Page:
My AHA moment in this corner was that I didn’t know Binondo produced cigarettes and distilled wines!

El 82

Roman Ongpin built this store in year 1882. It was known for selling art supplies and a bit of miscellaneous merchandise. Well known personalities like Juan Luna usually went to this store to purchase supplies.

I love all the details of this replica.

Origins of Revolution/Turn of Century

This part here is just a simple mural of newspaper headlines from 1898 to 1899. It seemed a bit interesting to read, but sadly, most are written in Spanish.

Botica de San Fernando

Welcome to a typical drugstore of the 19th century. This was the time when herbs and spices were endorsed by pharmacists or physicians to cure coughs, cold and stomach ache.

I actually spent a lot of time here, because I took the time to open, read and sometimes, whiff on the medicine drawers one by one. It was very interesting indeed.

Flavors of Binondo

Ah! Good food is where the heart is! When you say Binondo, what instantly comes to mind is good Chinese food!

From past to present, Binondo offers a good selection of restaurants, serving delicious comfort food like pancit, mami and siopao.

This gallery would definitely make you go hungry. Love the juicy-looking Peking duck, by the way.

Tranvia

I first saw a tranvia replica in Museo Pambata. It was an electric public mass transportation vehicle which could navigate around Manila.

The version of tranvia in this museum is horse-drawn. I think it’s the first version of tranvia before evolving into an electric one powered by Meralco.

Escolta Gallery

Escolta had its glory days way back the late 19th century until 1950s. It was a bustling financial district as well as a booming commercial center, filled with shops selling imported goods and wares.

Some of the buildings with their own unique architecture still stand until now.

I do hope Escolta’s prestige can be revived in the near future. I believe it’s still a promising destination as long as its state would be uplifted.

What I Like About the Chinatown Museum

Museums are a great way to extend your knowledge apart from reading history books. I’m really glad there’s a museum about Binondo in the heart of Binondo! It’s a good way to learn about your hometown. I do hope other districts or cities will have their own respective museums too!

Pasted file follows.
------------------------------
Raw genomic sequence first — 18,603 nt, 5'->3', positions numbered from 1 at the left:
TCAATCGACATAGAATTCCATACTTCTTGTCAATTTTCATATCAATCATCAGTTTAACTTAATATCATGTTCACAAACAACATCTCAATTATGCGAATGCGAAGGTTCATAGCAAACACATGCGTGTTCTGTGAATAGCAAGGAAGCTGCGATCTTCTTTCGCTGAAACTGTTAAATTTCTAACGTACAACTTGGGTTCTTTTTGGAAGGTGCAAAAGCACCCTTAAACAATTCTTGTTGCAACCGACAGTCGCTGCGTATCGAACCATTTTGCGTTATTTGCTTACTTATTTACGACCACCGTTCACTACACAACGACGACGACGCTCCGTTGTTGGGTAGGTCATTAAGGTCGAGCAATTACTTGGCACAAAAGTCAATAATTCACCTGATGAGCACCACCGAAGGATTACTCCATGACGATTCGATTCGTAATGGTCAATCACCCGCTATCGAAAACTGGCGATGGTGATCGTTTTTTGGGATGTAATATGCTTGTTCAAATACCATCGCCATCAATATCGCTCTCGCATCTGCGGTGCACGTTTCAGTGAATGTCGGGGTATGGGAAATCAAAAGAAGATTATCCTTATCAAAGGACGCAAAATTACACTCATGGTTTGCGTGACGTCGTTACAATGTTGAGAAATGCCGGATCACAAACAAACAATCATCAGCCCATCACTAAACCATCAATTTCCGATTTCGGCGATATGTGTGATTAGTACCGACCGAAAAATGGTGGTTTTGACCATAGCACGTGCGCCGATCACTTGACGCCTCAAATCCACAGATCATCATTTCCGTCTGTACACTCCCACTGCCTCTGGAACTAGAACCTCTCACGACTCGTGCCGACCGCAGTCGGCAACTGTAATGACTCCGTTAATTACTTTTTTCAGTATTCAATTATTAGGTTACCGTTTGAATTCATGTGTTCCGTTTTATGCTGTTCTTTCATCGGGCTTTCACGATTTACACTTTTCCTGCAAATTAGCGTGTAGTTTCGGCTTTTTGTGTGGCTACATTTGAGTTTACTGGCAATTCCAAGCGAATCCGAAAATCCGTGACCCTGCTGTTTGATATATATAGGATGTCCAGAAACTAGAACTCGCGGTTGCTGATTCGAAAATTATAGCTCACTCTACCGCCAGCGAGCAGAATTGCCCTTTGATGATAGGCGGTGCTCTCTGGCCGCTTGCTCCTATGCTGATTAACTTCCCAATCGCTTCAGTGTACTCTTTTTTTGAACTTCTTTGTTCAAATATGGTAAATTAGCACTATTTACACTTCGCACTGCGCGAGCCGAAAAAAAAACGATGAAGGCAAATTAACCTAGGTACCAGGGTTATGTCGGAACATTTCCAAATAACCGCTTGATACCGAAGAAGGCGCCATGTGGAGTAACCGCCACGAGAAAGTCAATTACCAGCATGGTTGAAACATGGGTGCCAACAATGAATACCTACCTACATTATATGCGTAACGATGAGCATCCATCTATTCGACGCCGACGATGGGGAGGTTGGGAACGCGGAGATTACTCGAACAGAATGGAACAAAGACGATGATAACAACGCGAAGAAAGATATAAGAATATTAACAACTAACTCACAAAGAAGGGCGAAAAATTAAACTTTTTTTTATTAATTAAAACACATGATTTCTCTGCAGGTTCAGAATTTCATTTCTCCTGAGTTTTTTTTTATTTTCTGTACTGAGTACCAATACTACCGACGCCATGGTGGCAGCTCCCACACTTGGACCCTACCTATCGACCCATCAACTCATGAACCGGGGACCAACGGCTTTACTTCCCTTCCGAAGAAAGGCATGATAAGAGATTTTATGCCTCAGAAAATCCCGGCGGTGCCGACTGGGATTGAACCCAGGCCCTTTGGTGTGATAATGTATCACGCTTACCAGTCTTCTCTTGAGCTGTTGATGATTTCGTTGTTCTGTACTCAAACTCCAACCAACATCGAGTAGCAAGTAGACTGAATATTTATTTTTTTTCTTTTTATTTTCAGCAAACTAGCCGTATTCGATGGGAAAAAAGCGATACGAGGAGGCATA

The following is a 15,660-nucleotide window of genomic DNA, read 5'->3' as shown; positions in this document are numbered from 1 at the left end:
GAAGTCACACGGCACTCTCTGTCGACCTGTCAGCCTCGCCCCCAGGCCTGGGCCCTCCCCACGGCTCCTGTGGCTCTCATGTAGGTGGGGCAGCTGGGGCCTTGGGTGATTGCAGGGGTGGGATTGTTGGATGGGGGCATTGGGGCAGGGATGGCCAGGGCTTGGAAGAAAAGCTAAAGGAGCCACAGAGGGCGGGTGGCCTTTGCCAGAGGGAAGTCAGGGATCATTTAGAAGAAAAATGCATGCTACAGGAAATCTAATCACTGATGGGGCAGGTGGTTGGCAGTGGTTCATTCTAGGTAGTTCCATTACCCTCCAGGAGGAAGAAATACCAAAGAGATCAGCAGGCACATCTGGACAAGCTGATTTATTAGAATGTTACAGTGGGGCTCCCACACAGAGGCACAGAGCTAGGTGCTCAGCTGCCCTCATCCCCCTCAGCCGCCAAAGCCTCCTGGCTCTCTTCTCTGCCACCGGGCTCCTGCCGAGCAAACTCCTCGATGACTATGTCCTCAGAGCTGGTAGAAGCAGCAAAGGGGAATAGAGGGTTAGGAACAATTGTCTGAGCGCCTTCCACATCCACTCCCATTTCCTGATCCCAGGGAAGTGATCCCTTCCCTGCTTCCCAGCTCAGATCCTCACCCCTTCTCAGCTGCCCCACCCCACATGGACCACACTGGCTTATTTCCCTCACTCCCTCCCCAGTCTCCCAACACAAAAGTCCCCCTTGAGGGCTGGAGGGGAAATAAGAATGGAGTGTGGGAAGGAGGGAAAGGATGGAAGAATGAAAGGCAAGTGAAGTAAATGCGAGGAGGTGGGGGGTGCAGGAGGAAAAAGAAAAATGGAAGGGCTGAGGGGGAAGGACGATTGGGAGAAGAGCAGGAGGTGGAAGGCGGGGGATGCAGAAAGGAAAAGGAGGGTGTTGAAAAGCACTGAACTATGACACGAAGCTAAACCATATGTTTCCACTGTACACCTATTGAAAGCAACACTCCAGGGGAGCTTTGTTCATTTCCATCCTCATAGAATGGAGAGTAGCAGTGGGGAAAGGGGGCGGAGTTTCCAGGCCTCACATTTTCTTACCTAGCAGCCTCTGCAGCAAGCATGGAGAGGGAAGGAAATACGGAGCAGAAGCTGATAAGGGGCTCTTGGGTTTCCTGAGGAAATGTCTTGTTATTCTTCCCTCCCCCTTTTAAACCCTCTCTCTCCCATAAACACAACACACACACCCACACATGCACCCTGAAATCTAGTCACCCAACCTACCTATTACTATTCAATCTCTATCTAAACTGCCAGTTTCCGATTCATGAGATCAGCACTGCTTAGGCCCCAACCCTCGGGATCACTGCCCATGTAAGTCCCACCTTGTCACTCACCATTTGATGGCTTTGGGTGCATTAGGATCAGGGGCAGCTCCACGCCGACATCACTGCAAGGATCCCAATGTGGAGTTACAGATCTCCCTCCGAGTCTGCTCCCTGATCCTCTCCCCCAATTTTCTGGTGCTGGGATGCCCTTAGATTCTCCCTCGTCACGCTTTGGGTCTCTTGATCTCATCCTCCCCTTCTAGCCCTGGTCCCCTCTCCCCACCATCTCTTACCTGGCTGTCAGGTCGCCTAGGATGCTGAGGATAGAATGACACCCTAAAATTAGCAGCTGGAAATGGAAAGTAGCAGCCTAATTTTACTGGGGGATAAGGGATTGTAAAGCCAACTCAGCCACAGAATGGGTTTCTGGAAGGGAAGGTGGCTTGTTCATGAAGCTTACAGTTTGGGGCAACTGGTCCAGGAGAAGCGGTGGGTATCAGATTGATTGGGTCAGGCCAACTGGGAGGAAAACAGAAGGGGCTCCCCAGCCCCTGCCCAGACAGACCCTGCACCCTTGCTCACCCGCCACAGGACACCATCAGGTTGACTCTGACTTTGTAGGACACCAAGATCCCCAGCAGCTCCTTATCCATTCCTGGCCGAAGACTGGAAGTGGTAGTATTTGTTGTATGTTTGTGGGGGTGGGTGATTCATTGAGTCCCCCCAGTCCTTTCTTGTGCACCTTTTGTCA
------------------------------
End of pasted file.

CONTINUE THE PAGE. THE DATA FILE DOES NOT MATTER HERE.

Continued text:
Chinatown Museum is very interactive. You are not limited to looking at things behind encased glasses. Aside from the written posts on the wall, there are supplementary visuals shown on TV screens. Likewise, as mentioned, the Botica was a good example of how interactive it is by smelling the herbs and spices.

We seemed to have spent almost 2 hours in here. I guess I could have spent more if I took the time to read and watch everything.

Few Reminders While Inside Chinatown Museum

  • You may bring a camera inside but you cannot turn on the flash.
  • Food and drinks are not allowed.
  • Some things are not meant to be touched.
  • Make sure your toddler or kid is well rested and fed. Otherwise, you’d end up with a cranky toddler and you won’t be able to tour the museum at your desired pace. (Well, it happened to Olivia. She ended up being cranky and fell asleep. My husband and I both ended up with arm muscle cramps because we alternately carried her in our arms).

5 Out of 5 Stars

This museum is highly recommended! It’s visually enthralling and a good knowledge booster at the same time. If you are a Binondo resident, don’t be a stranger to its rich history.

Forego your milk tea craving for a while, and invest your 150 pesos into something more worthy of your brain’s health. Go and visit Chinatown Museum now!

I am a wife to Francis and a mother to Olivia. I am an avid reader, but a frustrated writer. Maybe considered a millennial, but very much of a "manang".